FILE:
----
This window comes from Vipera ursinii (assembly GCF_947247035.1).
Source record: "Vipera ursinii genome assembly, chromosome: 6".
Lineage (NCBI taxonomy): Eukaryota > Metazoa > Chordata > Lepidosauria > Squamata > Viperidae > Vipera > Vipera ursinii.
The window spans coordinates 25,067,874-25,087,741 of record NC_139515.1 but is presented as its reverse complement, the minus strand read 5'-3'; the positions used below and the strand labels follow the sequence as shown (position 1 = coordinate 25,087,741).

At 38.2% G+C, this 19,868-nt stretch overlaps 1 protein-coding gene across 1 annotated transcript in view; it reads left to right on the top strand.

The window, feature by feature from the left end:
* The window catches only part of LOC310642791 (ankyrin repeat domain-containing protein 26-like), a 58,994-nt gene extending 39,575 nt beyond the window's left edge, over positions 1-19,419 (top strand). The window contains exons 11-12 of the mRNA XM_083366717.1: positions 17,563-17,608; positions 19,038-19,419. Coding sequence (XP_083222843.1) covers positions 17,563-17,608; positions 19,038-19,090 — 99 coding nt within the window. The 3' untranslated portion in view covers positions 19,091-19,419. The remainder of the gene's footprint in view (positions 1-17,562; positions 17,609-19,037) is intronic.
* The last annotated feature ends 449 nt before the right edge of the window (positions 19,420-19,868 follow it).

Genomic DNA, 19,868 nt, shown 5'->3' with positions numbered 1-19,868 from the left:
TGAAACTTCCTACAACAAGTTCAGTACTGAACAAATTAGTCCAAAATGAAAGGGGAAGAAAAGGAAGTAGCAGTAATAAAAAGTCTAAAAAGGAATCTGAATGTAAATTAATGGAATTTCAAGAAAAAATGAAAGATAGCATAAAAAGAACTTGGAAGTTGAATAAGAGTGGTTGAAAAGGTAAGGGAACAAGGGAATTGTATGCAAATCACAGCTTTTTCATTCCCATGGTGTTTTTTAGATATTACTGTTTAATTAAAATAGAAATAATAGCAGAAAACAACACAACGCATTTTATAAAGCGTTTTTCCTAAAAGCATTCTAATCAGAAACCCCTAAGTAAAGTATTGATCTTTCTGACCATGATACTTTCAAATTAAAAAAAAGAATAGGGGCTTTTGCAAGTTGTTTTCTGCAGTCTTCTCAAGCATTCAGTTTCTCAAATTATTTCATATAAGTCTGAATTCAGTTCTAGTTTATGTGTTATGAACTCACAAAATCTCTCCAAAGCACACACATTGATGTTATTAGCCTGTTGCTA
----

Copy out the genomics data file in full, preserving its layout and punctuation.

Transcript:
This window comes from Vipera ursinii (assembly GCF_947247035.1).
Source record: "Vipera ursinii genome assembly, chromosome: 6".
Lineage (NCBI taxonomy): Eukaryota > Metazoa > Chordata > Lepidosauria > Squamata > Viperidae > Vipera > Vipera ursinii.
The window spans coordinates 25,067,874-25,087,741 of record NC_139515.1 but is presented as its reverse complement, the minus strand read 5'-3'; the positions used below and the strand labels follow the sequence as shown (position 1 = coordinate 25,087,741).

At 38.2% G+C, this 19,868-nt stretch overlaps 1 protein-coding gene across 1 annotated transcript in view; it reads left to right on the top strand.

The window, feature by feature from the left end:
* The window catches only part of LOC310642791 (ankyrin repeat domain-containing protein 26-like), a 58,994-nt gene extending 39,575 nt beyond the window's left edge, over positions 1-19,419 (top strand). The window contains exons 11-12 of the mRNA XM_083366717.1: positions 17,563-17,608; positions 19,038-19,419. Coding sequence (XP_083222843.1) covers positions 17,563-17,608; positions 19,038-19,090 — 99 coding nt within the window. The 3' untranslated portion in view covers positions 19,091-19,419. The remainder of the gene's footprint in view (positions 1-17,562; positions 17,609-19,037) is intronic.
* The last annotated feature ends 449 nt before the right edge of the window (positions 19,420-19,868 follow it).

Genomic DNA, 19,868 nt, shown 5'->3' with positions numbered 1-19,868 from the left:
TGAAACTTCCTACAACAAGTTCAGTACTGAACAAATTAGTCCAAAATGAAAGGGGAAGAAAAGGAAGTAGCAGTAATAAAAAGTCTAAAAAGGAATCTGAATGTAAATTAATGGAATTTCAAGAAAAAATGAAAGATAGCATAAAAAGAACTTGGAAGTTGAATAAGAGTGGTTGAAAAGGTAAGGGAACAAGGGAATTGTATGCAAATCACAGCTTTTTCATTCCCATGGTGTTTTTTAGATATTACTGTTTAATTAAAATAGAAATAATAGCAGAAAACAACACAACGCATTTTATAAAGCGTTTTTCCTAAAAGCATTCTAATCAGAAACCCCTAAGTAAAGTATTGATCTTTCTGACCATGATACTTTCAAATTAAAAAAAAGAATAGGGGCTTTTGCAAGTTGTTTTCTGCAGTCTTCTCAAGCATTCAGTTTCTCAAATTATTTCATATAAGTCTGAATTCAGTTCTAGTTTATGTGTTATGAACTCACAAAATCTCTCCAAAGCACACACATTGATGTTATTAGCCTGTTGCTA